Daniel Grin Wins "New Initiative" Grant for Dark Matter Research
Assistant Professor of Physics and Astronomy Daniel Grin was recognized by the Charles E. Kaufman Foundation with a $150,000 "New Initiative" grant for research on "Dark matter and the first galaxies."
The Charles E. Kaufman Foundation has awarded one of its four New Initiative grants to Daniel Grin, an assistant professor in the department of physics and astronomy at Haverford College, for a research project entitled “Dark matter and the first galaxies,” for which Grin is the principal investigator. The grant was jointly awarded to his co-investigator, Adam Lidz, an associate professor of astronomy and physics at the University of Pennsylvania.
The project models the impact of dark matter properties on the era when the first stars and galaxies formed. Compelling evidence indicates that dark matter makes up about 85 percent of the mass in the universe, but its properties have remained completely mysterious.
``If dark matter is made of ultra-light particles (called axions), their wave-like nature (including interference patterns) would be manifest on astronomical scales, delaying the formation of the first galaxies and changing how clustered they are in space,” says Grin. ``Just for context, it is usually assumed that dark matter is composed of particles with a mass that is a factor of 1 with 42 zeroes after it larger than the type we are testing.” `
`The goal of this project is to develop the tools needed to analyze incoming and future data from telescopes to test for the existence of this type of dark matter. This could come through direct detections of very early galaxies and their spatial distribution, or through the absorption of galaxy light by intervening hydrogen, whose clustering would be suppressed by ultra-light dark matter.”
Data gathered via the powerful, new, state-of-the-art JWST telescope will facilitate a more extensive and comparative investigation. ``It's a remarkable instrument,” says Grin. “It's going to see galaxies further back in time than almost any telescope that's preceded it, and it's going to find a lot of them. The galaxies seen by that telescope are going to be ones [that existed] 13.5 billion years ago. (The universe itself is only 13.8 billion years old!) And it turns out that when [galaxies] form, how many form, and whether or not they like to live near other galaxies actually depends on what the dark matter is made out of.’’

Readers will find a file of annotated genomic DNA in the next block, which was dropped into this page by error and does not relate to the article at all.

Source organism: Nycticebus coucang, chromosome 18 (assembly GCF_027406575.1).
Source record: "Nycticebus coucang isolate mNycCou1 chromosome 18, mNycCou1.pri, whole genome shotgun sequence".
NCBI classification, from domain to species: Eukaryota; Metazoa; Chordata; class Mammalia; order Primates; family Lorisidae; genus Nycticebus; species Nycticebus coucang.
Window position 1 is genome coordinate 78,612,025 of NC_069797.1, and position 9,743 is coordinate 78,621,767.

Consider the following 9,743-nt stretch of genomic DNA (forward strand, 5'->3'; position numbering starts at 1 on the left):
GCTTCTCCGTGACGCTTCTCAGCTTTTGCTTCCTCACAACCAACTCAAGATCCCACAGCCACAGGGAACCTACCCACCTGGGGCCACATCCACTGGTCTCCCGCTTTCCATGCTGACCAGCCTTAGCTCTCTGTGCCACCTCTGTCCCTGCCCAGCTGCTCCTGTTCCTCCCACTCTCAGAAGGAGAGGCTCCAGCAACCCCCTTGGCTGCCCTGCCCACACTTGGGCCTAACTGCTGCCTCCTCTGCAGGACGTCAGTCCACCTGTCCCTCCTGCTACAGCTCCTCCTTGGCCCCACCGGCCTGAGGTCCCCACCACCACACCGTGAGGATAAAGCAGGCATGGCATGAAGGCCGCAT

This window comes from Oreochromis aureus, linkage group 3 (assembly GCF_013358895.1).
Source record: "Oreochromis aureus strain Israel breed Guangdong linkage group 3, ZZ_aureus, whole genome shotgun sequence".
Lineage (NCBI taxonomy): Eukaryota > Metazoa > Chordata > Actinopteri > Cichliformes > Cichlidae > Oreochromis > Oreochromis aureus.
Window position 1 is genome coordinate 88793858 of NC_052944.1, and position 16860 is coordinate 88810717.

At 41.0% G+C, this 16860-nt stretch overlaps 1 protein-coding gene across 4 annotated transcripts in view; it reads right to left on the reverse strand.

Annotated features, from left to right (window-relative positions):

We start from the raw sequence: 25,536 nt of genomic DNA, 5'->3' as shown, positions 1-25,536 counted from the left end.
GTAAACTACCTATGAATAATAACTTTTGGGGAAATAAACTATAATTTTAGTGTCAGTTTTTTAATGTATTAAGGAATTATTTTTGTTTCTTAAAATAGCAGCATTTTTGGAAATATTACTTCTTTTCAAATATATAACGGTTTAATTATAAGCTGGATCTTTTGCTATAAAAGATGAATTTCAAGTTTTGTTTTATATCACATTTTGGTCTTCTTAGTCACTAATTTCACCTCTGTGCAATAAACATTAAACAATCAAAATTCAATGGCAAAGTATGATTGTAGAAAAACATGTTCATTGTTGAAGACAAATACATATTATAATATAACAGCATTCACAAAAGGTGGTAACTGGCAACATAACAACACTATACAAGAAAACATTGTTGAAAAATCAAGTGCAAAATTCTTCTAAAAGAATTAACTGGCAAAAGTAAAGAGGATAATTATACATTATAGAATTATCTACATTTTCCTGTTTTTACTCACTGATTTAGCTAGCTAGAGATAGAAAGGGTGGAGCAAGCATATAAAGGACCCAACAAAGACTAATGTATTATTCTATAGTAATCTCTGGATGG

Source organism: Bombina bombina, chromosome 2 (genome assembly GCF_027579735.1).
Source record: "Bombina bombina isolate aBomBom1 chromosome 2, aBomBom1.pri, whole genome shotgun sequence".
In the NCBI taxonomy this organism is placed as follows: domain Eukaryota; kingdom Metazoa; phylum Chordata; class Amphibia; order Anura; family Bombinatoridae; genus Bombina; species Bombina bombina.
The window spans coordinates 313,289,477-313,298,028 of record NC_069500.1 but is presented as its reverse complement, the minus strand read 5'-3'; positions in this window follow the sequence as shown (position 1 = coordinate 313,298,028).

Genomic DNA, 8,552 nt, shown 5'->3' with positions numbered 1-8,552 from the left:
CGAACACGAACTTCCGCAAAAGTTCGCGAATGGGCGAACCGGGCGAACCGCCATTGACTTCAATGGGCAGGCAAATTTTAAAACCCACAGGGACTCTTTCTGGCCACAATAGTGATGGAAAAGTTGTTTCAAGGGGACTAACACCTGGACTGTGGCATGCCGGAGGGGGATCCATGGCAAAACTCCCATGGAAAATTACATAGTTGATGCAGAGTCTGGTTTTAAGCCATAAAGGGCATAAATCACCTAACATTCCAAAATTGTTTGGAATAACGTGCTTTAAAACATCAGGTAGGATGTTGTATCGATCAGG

Grin will receive $150,000 in research funding over two years. His grant was part of $2 million distributed by the Kaufman Foundation for innovative, interdisciplinary scientific research at Pennsylvania universities.
New Investigator research grants empower scientists at the beginning of their careers to make a mark in their fields and address core principles in biology, physics, and chemistry or across the disciplinary boundaries of these fields.
The fund was established in 2005 through a $43 million bequest from Charles E. Kaufman, a long-time chemical engineer turned entrepreneur and investor. Upon his death in 2010, he left his fortune to the Foundation, of which $33 million was endowed to support fundamental scientific research in chemistry, biology, and physics at Pennsylvania institutions. Including this year’s grantmaking, the Foundation has awarded 91 grants totaling $18.6 million since 2013.
The scientific advisory board reviewed 128 inquiries from scientists at 39 colleges and universities. In addition to Grin’s research, the latest awards will support research at the University of Pittsburgh, Carnegie Mellon University, the University of Pennsylvania, West Chester University, Chatham University, Dickinson College and Pennsylvania State University.
Grin says the grant will help fund the salary for a new post-doctoral fellow who will be based at Haverford and travel to Penn once a week. It will also provide funding for undergraduates at both institutions to work on the project and help build the connections between the institutions.
``This research is seeing galaxies from 13.5 billion years ago and figuring out whether there is a chance that the dark matter is composed of incredibly light particles,” says Grin. “There is so much to be learned!’’